Containing Covid-19: Testing kit crunch frustrates efforts | The Daily Star
12:00 AM, June 25, 2020 / LAST MODIFIED: 01:03 AM, June 25, 2020

Containing Covid-19: Testing kit crunch frustrates efforts

With the country witnessing a continuous surge in Covid-19 infections and deaths, a shortage of testing kits appears to be a major setback for efforts to contain the spread of the deadly coronavirus.

In terms of the number of tests, Bangladesh remains at the bottom among the South Asian countries, and the crisis of kits has already led to suspension of testing in some laboratories.

Shortage of kits at such a crucial time raises serious concern as it is not only causing delays in identifying infected people and tracing their contacts, but also in deciding whether a patient has recovered, said experts.

They said the authorities were not testing enough people taking the country's high population density into consideration. The number of daily tests still hovers around 17,000, although it should be at least 20,000.

As of yesterday, the country tested 660,444 samples, shows data from the Directorate General of Health Services (DGHS).

According to www.worldometers.info, 4,029 out of every one million people in the country have so far been tested, whereas the number is 89,351 in the United States, 83,585 in Italy and 5,329 in India.

The government has managed to test only about one out of every 250 people, which is direly inadequate to get any conclusive picture of the real Covid-19 situation on the ground, said experts.

KIT CRUNCH

The 300-bed government hospital in Narayanganj is one of the places where testing remained suspended for five days from Thursday amid kit shortage.

"We have the capacity to test 280 samples per day. The demand is huge, but we cannot meet it because of the crisis of kits," Goutam Roy, superintendent of the hospital, told The Daily Star yesterday.

The facility received 1,920 kits on Tuesday, which would last for a week and officials have already asked for more, he added.

In Gazipur, Shaheed Taj Uddin Ahmad Medical College wrote to the Prime Minister's Office, drawing its attention to a severe crisis of test kits.

"We had informed the matter to the Prime Minister's Office on Tuesday. We then got some kits. The problem is solved for now," said Principal Prof Asad Hussain.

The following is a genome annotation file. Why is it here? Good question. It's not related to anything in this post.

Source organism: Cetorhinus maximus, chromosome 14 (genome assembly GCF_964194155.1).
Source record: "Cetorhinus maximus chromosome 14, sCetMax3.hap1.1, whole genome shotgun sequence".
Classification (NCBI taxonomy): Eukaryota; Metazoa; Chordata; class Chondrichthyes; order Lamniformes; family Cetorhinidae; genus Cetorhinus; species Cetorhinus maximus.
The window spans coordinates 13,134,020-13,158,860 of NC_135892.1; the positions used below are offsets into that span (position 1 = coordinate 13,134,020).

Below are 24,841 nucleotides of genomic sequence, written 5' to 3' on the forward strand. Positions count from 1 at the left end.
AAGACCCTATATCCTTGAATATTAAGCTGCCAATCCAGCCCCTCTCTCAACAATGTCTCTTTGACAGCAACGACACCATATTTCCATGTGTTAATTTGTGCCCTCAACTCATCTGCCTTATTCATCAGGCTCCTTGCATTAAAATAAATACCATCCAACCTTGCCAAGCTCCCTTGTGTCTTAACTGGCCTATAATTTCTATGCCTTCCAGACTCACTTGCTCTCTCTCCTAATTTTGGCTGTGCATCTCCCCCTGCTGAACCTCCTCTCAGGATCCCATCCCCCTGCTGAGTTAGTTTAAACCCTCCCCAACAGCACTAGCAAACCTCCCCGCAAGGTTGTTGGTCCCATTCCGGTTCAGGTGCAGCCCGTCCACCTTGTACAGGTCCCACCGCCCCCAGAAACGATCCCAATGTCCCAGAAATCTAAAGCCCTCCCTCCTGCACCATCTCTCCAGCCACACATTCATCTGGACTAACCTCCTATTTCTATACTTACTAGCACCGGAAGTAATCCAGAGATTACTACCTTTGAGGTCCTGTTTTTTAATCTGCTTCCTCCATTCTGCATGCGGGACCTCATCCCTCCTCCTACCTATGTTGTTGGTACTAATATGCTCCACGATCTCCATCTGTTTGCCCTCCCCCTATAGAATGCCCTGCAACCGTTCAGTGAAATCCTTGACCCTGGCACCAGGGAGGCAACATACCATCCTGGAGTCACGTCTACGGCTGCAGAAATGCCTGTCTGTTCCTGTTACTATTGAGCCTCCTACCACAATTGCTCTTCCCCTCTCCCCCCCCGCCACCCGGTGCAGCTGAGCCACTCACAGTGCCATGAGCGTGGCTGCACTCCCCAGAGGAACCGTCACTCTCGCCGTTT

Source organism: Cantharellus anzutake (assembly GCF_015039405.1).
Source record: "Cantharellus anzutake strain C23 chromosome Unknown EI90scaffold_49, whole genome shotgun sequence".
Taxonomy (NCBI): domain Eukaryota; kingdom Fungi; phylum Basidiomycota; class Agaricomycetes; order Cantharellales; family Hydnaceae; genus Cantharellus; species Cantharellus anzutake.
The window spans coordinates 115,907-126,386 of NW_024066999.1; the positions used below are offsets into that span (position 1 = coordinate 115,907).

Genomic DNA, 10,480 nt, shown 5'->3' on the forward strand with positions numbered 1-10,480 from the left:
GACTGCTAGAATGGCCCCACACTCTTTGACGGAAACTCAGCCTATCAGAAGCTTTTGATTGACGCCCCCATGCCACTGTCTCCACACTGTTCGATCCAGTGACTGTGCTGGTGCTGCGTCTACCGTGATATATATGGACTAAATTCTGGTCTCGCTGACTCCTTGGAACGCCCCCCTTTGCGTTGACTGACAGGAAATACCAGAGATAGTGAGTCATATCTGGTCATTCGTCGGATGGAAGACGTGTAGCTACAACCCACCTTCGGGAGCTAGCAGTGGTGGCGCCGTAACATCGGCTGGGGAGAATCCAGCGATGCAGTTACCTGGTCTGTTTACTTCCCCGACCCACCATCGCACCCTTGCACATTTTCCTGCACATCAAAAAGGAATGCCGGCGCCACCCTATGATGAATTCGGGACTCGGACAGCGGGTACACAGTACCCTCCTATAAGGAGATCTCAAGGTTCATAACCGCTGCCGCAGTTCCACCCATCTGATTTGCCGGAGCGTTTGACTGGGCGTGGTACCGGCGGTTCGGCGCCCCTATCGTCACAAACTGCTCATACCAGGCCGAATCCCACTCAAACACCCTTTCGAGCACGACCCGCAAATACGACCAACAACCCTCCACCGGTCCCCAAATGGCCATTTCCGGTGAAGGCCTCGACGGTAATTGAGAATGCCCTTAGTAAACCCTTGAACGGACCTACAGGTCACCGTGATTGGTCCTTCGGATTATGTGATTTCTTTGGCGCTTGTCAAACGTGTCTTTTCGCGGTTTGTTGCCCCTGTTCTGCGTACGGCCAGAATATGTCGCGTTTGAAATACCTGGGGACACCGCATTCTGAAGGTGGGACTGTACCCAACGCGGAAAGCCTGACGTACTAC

SK Saiful Alam, assistant professor and head of the department of microbiology there, said they were supposed to test 188 samples a day, but the number came down to 70 to 80 due to the shortage.

The microbiologist also said his team got some new European kits, but the team needs training to learn using them. He said he hoped that they would begin using them from Friday.

Even a ruling party lawmaker has recently vented anger over the shortage of kits that led to suspension of Covid-19 tests in three districts.

Coming live on Facebook on Monday, Ekramul Karim Chowdhury, lawmaker from Noakhali-4, alleged that the testing had stopped in Noakhali, Feni, and Laxmipur.

Ekramul, also a member of the parliamentary standing committee on the Ministry of Health and Family Welfare, said, "I have come to know that three or four business companies have already brought around 10 lakh testing kits, but they have not been able to supply them to the health ministry due to the 'Mithu Syndicate'. Our health sector will never be normal until it gets rid of the Mithu Syndicate."

IEDCR data indicates that the testing also got halted in Jamalpur and at some private hospitals in Dhaka, apparently due to a shortage of kits.

Experts said the country's testing capacity was still drastically insufficient against its huge population, amid a pandemic when testing facilities should have been expanded every day.

"The current number of daily tests is poor. We have to take the number to 50,000," said IEDCR consultant and epidemiologist Mushtuq Husain, but pointed out that that might not be possible with PCR machines.

RT-PCR, in which samples from nose and throat are swabbed, is considered gold standard for Covid-19 tests.

Since the testing machines have to be imported, there are chances of a disruption in the supply chain. "So, we have to go for local production or other means of testing."

Replying to a query, Prof Shahid Ullah, chief of the National Technical Advisory Committee on Covid-19, said it was tough to determine the target of daily tests as the "trend of infection will determine the number."

"We have been saying there should be at least 20,000 tests per day now," he said.

The DGHS yesterday said 17,245 samples were collected and 16,430 tested in 66 labs across the country.

Regarding the kit crisis, he said the government must keep at least two lakh kits in reserve as the supply chain could be disrupted any time. Besides, it should look for other markets also.

Health officials said one of the major challenges is PCR machines cannot conduct a huge number of tests in a single day.

Take the capacity of DNA Lab limited, a testing facility in Dhaka, for an example.

It has around 500 kits in stock and those could last about three days. After that they will have to collect more kits.

"Kit crisis is worsening every day," said Gobindha Chandra Ghosh, a top official of the facility.

Officials, however, said there was no crisis of kits and that the testing did not stop at any place.

"Right now, we have one lakh and two thousand kits. More kits will come. So there is no kit crisis in the country," said Abul Kalam Azad, director general of DGHS.

He said they were gradually increasing the test numbers and more districts were coming under the testing facilities.

 

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